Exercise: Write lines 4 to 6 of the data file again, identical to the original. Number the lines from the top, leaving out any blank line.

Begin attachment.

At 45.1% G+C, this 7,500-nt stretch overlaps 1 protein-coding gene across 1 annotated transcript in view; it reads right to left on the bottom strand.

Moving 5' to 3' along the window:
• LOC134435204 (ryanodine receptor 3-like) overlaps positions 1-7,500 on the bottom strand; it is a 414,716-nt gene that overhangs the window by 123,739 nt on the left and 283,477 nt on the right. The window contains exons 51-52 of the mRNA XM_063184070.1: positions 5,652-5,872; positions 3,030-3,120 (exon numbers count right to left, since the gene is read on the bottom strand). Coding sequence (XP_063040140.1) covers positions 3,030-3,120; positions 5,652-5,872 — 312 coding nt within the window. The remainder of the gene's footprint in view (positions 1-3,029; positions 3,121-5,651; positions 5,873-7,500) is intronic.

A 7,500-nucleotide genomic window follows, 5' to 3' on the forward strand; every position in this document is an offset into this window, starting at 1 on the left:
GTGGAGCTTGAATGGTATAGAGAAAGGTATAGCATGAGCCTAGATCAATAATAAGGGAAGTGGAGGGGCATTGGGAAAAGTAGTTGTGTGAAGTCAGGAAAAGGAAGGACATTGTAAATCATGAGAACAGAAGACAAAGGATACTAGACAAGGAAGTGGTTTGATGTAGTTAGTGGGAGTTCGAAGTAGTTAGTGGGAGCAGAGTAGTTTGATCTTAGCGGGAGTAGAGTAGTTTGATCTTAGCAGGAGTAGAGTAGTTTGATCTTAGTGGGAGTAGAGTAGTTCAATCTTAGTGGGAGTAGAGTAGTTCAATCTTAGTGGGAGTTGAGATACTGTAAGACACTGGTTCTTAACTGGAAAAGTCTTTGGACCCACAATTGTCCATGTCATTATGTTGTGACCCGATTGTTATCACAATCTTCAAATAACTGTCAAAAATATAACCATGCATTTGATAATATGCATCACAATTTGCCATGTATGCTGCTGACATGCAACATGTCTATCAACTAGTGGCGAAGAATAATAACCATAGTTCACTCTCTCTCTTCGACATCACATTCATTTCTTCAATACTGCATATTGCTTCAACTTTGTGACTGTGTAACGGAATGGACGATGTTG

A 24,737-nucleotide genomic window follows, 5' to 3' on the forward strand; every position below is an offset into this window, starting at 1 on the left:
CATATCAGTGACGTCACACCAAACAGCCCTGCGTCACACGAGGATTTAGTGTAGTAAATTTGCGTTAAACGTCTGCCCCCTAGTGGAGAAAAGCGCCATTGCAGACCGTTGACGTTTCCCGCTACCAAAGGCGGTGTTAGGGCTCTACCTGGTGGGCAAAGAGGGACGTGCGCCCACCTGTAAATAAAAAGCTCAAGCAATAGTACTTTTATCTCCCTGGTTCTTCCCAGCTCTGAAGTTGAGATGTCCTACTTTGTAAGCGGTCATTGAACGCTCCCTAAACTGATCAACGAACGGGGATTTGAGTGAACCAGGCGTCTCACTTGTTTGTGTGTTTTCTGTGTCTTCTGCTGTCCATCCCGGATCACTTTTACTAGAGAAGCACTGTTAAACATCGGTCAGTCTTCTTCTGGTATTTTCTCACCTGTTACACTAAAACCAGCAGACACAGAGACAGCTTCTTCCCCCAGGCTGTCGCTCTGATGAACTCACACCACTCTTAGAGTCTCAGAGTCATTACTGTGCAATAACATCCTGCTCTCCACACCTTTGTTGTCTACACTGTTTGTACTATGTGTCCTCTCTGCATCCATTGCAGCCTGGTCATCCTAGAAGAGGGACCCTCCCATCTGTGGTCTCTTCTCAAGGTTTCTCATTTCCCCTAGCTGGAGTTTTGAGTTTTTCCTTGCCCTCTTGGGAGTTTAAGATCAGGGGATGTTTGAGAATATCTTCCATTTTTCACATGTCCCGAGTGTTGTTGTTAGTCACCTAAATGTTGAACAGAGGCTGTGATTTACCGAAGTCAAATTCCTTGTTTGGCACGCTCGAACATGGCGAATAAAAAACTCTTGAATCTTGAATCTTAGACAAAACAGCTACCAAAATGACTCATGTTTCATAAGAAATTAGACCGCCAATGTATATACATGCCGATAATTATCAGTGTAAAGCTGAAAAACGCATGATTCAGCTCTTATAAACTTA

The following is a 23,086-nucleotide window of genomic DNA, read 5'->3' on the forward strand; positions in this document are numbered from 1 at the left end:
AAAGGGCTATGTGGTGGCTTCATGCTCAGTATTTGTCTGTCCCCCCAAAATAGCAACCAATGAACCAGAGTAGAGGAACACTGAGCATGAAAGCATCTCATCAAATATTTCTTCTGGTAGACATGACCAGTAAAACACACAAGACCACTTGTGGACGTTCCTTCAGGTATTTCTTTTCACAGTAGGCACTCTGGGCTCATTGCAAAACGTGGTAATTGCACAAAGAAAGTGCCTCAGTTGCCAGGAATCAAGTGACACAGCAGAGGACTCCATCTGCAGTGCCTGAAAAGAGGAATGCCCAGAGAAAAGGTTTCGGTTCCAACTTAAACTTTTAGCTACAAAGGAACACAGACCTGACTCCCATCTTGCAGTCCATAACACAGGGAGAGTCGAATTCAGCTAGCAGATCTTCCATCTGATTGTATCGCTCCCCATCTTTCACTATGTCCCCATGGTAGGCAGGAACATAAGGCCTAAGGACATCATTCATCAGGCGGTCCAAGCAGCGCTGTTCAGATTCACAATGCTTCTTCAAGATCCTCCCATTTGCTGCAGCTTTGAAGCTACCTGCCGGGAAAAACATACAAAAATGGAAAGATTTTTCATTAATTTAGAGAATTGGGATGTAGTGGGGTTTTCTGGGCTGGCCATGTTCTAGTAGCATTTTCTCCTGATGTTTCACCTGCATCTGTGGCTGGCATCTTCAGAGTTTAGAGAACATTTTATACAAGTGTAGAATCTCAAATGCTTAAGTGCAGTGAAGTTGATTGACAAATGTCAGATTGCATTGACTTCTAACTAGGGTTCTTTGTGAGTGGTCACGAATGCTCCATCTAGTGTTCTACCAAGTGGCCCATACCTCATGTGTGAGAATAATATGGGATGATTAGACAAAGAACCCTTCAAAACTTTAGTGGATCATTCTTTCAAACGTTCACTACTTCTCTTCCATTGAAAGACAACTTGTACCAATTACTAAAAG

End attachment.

A 7,500-nucleotide genomic window follows, 5' to 3' on the forward strand; every position in this document is an offset into this window, starting at 1 on the left:
GTGGAGCTTGAATGGTATAGAGAAAGGTATAGCATGAGCCTAGATCAATAATAAGGGAAGTGGAGGGGCATTGGGAAAAGTAGTTGTGTGAAGTCAGGAAAAGGAAGGACATTGTAAATCATGAGAACAGAAGACAAAGGATACTAGACAAGGAAGTGGTTTGATGTAGTTAGTGGGAGTTCGAAGTAGTTAGTGGGAGCAGAGTAGTTTGATCTTAGCGGGAGTAGAGTAGTTTGATCTTAGCAGGAGTAGAGTAGTTTGATCTTAGTGGGAGTAGAGTAGTTCAATCTTAGTGGGAGTAGAGTAGTTCAATCTTAGTGGGAGTTGAGATACTGTAAGACACTGGTTCTTAACTGGAAAAGTCTTTGGACCCACAATTGTCCATGTCATTATGTTGTGACCCGATTGTTATCACAATCTTCAAATAACTGTCAAAAATATAACCATGCATTTGATAATATGCATCACAATTTGCCATGTATGCTGCTGACATGCAACATGTCTATCAACTAGTGGCGAAGAATAATAACCATAGTTCACTCTCTCTCTTCGACATCACATTCATTTCTTCAATACTGCATATTGCTTCAACTTTGTGACTGTGTAACGGAATGGACGATGTTG

A 24,737-nucleotide genomic window follows, 5' to 3' on the forward strand; every position below is an offset into this window, starting at 1 on the left: